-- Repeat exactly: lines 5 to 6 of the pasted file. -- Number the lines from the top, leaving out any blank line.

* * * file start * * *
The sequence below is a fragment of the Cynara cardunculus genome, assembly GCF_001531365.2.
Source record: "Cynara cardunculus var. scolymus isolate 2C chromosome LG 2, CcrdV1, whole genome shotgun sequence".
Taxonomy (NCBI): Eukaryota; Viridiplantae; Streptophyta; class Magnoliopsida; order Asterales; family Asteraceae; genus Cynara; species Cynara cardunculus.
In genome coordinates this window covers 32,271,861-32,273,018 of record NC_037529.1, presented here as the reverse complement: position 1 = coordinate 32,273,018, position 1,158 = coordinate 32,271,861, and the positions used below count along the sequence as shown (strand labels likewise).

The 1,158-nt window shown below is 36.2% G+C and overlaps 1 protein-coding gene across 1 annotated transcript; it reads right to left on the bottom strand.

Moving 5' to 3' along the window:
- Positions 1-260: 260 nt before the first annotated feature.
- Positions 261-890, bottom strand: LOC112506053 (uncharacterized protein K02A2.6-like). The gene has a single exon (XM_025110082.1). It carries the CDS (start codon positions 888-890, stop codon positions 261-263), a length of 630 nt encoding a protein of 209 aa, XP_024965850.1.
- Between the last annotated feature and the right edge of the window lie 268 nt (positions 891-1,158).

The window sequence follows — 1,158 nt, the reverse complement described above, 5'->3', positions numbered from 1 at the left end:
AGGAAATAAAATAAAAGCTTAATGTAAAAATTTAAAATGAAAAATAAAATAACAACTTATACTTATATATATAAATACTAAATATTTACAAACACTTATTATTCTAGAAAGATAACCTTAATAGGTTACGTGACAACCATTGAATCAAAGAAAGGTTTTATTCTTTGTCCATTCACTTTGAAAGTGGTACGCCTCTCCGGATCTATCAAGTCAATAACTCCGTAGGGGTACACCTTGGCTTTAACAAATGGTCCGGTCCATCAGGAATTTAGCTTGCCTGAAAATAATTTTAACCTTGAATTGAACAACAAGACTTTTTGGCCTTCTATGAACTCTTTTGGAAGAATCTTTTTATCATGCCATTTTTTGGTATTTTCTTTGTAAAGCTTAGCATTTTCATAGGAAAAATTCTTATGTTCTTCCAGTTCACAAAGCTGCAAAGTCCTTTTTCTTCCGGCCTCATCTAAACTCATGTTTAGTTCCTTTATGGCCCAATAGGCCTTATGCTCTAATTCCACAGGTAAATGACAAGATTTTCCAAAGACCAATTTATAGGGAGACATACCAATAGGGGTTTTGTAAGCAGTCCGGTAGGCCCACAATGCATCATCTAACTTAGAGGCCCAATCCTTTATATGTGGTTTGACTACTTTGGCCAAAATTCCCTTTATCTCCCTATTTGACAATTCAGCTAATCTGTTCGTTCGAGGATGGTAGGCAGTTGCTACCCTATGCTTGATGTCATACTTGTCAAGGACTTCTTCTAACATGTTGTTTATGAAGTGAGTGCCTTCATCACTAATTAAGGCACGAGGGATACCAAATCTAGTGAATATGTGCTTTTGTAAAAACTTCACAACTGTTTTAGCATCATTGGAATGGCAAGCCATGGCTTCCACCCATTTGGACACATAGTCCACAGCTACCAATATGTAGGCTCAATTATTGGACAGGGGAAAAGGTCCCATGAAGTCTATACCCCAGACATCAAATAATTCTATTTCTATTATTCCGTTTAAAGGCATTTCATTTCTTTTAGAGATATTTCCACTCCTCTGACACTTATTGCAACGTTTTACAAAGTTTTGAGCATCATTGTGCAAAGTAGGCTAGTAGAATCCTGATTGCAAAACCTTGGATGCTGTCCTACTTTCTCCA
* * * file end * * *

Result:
The 1,158-nt window shown below is 36.2% G+C and overlaps 1 protein-coding gene across 1 annotated transcript; it reads right to left on the bottom strand.

Moving 5' to 3' along the window: